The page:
(Transport: dp. 7,782; 1. 485'; b. 55'3"; dr. 27'4"; s. 17 k.; a. 4 5", 2 1-pdrs., 2 mg.)
Tenadores was built in 1913 by Workman, Clark and Co., Belfast, Ireland; owned and operated by the United Fruit Co.; taken over by the United States Navy on 12 April 1918; and commisioned on 17 April 1918, Comdr. James B. Gilmer in command.
Tenadores served as a troop transport during the remainder of World War I. Shortly after midnight on 28 December 1918, the ship grounded in a heavy fog off the north coast of the Ile d'Yeu, approximately 10 miles from Brest, France.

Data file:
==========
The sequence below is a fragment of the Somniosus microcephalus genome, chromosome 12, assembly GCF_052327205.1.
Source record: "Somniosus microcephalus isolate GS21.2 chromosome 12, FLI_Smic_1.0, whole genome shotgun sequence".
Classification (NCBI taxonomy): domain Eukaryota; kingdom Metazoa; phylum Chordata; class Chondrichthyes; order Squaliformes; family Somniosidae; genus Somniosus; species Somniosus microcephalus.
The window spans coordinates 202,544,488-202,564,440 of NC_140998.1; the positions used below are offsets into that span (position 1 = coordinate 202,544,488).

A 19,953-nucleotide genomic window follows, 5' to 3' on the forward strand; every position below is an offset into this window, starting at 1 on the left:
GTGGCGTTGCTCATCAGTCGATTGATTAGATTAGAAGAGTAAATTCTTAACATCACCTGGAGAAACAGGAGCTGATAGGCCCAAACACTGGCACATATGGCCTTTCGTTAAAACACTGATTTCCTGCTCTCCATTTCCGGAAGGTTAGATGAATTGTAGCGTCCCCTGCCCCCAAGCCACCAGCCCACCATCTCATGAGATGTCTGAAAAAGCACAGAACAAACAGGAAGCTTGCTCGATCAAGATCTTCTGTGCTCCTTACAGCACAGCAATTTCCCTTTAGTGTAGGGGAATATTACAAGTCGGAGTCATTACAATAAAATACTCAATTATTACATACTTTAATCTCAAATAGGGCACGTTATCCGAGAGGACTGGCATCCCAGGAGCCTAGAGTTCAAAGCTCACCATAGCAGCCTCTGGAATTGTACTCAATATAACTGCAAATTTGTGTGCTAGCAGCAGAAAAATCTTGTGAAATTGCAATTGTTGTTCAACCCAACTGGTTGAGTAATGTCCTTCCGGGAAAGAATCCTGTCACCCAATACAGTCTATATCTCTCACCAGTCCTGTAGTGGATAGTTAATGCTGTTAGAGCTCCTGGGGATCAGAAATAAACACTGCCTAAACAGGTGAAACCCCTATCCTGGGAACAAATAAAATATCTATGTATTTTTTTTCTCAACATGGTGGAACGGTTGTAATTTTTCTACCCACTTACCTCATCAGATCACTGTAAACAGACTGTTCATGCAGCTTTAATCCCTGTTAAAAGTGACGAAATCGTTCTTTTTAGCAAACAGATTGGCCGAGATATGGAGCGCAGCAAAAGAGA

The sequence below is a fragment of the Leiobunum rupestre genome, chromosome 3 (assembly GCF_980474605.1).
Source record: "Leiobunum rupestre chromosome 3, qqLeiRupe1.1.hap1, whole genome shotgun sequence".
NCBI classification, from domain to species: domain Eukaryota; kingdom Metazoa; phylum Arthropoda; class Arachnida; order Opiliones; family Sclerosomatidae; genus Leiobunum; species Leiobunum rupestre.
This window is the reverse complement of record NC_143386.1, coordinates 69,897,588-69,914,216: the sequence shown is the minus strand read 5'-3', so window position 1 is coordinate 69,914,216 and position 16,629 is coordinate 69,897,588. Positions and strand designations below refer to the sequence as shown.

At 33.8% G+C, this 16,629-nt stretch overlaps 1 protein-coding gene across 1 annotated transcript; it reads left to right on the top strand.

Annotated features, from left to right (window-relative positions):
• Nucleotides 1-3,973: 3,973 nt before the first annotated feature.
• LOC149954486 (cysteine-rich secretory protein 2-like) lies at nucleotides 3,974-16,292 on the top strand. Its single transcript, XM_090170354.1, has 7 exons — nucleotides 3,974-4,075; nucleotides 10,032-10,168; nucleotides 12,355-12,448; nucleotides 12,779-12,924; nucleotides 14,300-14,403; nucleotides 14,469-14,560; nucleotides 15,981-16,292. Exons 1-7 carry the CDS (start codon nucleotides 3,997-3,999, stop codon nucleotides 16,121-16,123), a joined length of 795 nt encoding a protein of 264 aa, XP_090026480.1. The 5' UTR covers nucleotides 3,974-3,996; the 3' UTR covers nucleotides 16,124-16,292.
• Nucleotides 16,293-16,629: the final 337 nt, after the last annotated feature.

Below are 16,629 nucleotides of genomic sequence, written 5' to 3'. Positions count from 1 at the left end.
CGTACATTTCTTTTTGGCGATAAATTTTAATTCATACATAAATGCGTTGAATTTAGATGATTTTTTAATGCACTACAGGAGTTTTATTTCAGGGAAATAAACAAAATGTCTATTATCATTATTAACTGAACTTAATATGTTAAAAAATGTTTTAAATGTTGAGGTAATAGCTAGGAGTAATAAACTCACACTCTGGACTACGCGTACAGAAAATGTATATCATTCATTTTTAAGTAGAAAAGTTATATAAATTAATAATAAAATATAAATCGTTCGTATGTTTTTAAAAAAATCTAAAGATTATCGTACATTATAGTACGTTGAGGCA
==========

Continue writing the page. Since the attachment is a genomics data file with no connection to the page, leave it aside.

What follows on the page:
During unsuccessful efforts to refloat the ship, some 80 tons of supplies were removed from the stricken vessel and taken to St. Nazaire. On 30 December 1918, minesweeper B.H.B. Hubbard rescued the last members of the transport's crew. On 2 January 1919, Hubbard returned to Tenadores for one last attempt to salvage the ship but was thwarted by high seas and the hopeless state of the transport which was lying on her starboard side and breaking up. The name Tenadores was struck from the Navy list on 18 February 1919.